EDIT II 8-12-10:  Apparently I’m not the only one who thinks colonizing other world is prohibitively impracticable.  PZ Meyers has an interesting post this morning where he discusses a post by Charlie Stross that discuses the same idea of how it is  just so absurdly impracticable that it is essentially impossible.

Posted in Criticism, Science, Space, Stephen Hawking | Tagged: , , | 4 Comments »

How Not to Raise Money for Public Radio

Posted by Karl Withakay on June 17, 2010

Recently I received an E-Mail from Tim Eby, general manager of KWMU, the Public Radio station here in St. Louis, asking for an additional contribution.

The E-Mail stated that the state allocation for public broadcasting stations from the Missouri Cultural Trust Fund has been zeroed out effective immediately and that this means a direct cut of $41,000 this year and an $82,000 loss in expected revenue for the station in the next fiscal year.

This seems to me like a very legitimate reason to solicit additional contributions from members, especially in light of the fact that the station eliminated one entire on-air fund drive this year .

I’d just like to point out to Mr. Eby, though, that he might need seek some advice on how to better solicit those additional funds, because using the E-Mail subject,

Help KWMU end our fiscal year with a budget surplus

probably isn’t the most effective way to let your target audience know you’re suffering from a budget shortfall, especially at a time when many people are still feeling the pain of the recession.  You don’t raise money in fiscally tight times by using the word surplus.  I imagine a lot of recipients of that email deleted it without reading it, assuming KWMU was just looking for a little extra scratch money to do some interesting things with rather than trying to cover an unanticipated loss of state funding.  Personally, I only read it because I couldn’t believe they were soliciting more money so soon after I joined, and I wanted to see how they justified the solicitation.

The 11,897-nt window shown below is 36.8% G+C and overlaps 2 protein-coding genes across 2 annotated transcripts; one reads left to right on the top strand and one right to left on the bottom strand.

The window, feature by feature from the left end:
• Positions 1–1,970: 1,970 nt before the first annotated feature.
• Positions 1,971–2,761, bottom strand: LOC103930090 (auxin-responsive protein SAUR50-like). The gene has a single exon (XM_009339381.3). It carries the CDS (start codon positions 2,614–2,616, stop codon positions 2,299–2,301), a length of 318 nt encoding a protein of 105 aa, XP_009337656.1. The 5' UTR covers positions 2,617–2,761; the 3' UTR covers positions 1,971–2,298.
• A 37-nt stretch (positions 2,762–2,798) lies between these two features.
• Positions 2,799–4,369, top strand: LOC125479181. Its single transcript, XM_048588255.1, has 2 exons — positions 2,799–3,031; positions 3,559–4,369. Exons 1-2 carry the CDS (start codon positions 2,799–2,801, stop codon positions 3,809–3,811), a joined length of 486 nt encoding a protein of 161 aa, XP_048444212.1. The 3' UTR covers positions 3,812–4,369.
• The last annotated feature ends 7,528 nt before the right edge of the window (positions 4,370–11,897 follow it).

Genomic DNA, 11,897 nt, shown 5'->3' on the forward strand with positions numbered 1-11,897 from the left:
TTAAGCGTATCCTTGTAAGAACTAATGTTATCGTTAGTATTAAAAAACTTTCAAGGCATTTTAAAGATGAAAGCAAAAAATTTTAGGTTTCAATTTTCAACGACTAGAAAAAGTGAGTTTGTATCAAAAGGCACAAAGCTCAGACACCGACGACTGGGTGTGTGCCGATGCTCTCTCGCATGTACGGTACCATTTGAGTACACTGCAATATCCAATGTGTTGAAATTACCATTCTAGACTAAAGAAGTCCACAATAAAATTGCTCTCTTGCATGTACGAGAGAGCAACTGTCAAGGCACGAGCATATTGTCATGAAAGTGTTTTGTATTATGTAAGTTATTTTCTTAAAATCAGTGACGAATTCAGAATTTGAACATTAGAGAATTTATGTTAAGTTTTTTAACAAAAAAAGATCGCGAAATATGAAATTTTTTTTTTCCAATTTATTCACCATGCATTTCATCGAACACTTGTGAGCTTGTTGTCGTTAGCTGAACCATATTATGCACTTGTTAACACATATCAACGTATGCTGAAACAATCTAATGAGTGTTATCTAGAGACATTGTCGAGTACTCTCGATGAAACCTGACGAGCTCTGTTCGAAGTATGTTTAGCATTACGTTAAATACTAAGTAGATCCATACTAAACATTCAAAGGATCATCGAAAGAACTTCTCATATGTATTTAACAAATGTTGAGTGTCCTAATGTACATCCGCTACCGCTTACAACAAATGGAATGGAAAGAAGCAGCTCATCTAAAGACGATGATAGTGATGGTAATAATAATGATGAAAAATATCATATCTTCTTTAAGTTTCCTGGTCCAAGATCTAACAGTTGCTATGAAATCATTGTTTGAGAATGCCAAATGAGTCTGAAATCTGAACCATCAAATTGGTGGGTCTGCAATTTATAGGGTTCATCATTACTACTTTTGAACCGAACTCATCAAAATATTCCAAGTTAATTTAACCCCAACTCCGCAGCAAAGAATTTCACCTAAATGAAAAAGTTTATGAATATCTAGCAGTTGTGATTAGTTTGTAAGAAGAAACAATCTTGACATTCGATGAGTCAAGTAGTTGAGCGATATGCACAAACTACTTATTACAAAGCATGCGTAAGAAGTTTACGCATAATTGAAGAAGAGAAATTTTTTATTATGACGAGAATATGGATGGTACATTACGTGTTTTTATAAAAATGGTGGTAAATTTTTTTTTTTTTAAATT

It only took me a few minutes to come up with three E-Mail subjects that I think would have been better:

State eliminates KWMU funding, help make up the difference

Help KWMU cover unexpected loss of state funding

Public broadcasting allocation zeroed out, please help

All of these seem like better ideas than a subject line where KWMU asks people to help them end the year with extra money.  Imagine what the collective minds of the KWMU staff might have been able to come up with if they put their heads together and spent even a few minutes thinking about it.

Honestly, did he take any time to think what kind of impact that subject line would have?  In the world of E-Mail, the subject line is arguably the most important part of the message.  It usually determines whether the E-Mail gets read or discarded, when it gets read, and strongly influences the attitude of the reader towards the rest of the E-Mail message.  The subject line of every E-Mail, even personal E-Mail, is marketing competing for the attention of the recipient.  Many people get dozens or even hundreds of E-Mails every day, and many people do not read or open all the E-Mail they receive.  Spammers realize this and devote much effort into human engineering to come up with subjects likely to compel people to open and read E-Mail.